It is a concept introduced in the Copyright Act to allow copying without the permission of the copyright owner for the purposes of private study, research, criticism, review or newspaper summary. The limit of how much can be copied is not clearly defined.
Access Copyright is a collective which represents a group of copyright holders to license copying and collect royalties. Under license agreements, guidelines are set to govern the types of materials and quantities which can be copied. The college has signed an agreement with Access Copyright to facilitate copying on campus.
Our agreement covers copying from print materials to print/overheads and/or electronic form behind a password protected firewall only.
- In Powerpoint for a lesson. Cite the source.
- On a website without permission
- In Populi without permission
- You are allowed to make 1 paper copy for each student in the class/2 paper copies for each instructor or post a scanned copy of the work on your password protected course website.
- No copying shall exceed 20% of a published work or the following, whichever is greater:
- An article from a journal issue (including a set of conference proceedings)
- An entire short story, play, poem, or essay from a book
- One chapter, if it is not more than 20% of the book
- An entire newspaper article or page
- An entire entry from an encyclopedia, dictionary or similar reference book
- A single item of print music from a book or journal containing other kinds of works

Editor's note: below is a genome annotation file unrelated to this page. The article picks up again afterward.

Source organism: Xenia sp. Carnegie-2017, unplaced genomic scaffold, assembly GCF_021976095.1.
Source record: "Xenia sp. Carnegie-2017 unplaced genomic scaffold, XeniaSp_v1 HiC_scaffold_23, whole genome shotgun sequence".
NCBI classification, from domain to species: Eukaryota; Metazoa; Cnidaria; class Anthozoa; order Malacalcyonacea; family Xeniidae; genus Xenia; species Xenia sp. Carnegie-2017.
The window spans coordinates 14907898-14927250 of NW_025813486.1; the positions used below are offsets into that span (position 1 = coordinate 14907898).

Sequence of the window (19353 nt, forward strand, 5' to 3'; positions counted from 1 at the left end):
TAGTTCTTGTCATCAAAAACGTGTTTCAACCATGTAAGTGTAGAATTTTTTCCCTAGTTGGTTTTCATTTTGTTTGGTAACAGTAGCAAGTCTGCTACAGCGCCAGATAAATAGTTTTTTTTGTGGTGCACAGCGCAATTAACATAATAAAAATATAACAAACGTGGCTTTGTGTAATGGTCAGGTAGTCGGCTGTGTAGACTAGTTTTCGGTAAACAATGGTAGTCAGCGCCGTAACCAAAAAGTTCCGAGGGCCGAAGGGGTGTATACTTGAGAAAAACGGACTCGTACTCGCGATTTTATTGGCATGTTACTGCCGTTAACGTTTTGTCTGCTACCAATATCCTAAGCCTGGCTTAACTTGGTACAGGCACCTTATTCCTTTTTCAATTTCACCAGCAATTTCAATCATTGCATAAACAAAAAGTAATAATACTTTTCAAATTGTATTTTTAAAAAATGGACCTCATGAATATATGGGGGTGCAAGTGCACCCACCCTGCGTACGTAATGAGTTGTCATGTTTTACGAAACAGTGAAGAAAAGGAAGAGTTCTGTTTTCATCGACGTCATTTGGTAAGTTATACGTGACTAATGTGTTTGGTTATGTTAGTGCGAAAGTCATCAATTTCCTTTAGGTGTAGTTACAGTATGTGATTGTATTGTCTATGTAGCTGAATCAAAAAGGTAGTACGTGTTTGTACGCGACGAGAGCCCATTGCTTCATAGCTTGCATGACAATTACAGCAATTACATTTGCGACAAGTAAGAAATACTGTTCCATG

- The following information should be included on the front page of the copy:
- The international copyright symbol ©
- Credit to the author and publisher
- A notice which reads “This material has been copied under license from Access Copyright. Resale or further copying of this material is strictly prohibited.”
- Systematic or cumulative copying of the same published work, which would exceed the required limit.
- Access Copyright does not represent all publishers. Use this search tool to find out if your item is covered. Please contact Jennylyn Diones / Karina Legaspi or Meagan Morash for more information.
- Harvard or Ivey business case studies.
- Letters to the editor and advertisements in newspapers and journals.
- Sheet music, workbooks, examination papers, instruction manuals, newsletters.
- Government publications. However, you can copy federal and provincial laws and judicial decisions without asking permission, provided the copy is accurate and is not represented as an official version.
@Booth – Jennylyn Diones
@CFOT – Karina Legaspi
For assistance with:
- Contacting publishers on the exclusions list for copyright clearance. Additional payment of royalties may be required.
- Getting exception clearance for copying more than what is allowed.
- Obtaining written permission from Access Copyright to copy up to the whole of an out of print book.
Email Meagan Morash for assistance with:
- using work in the online environment
- any other questions you have regarding ‘fair use’ in the classroom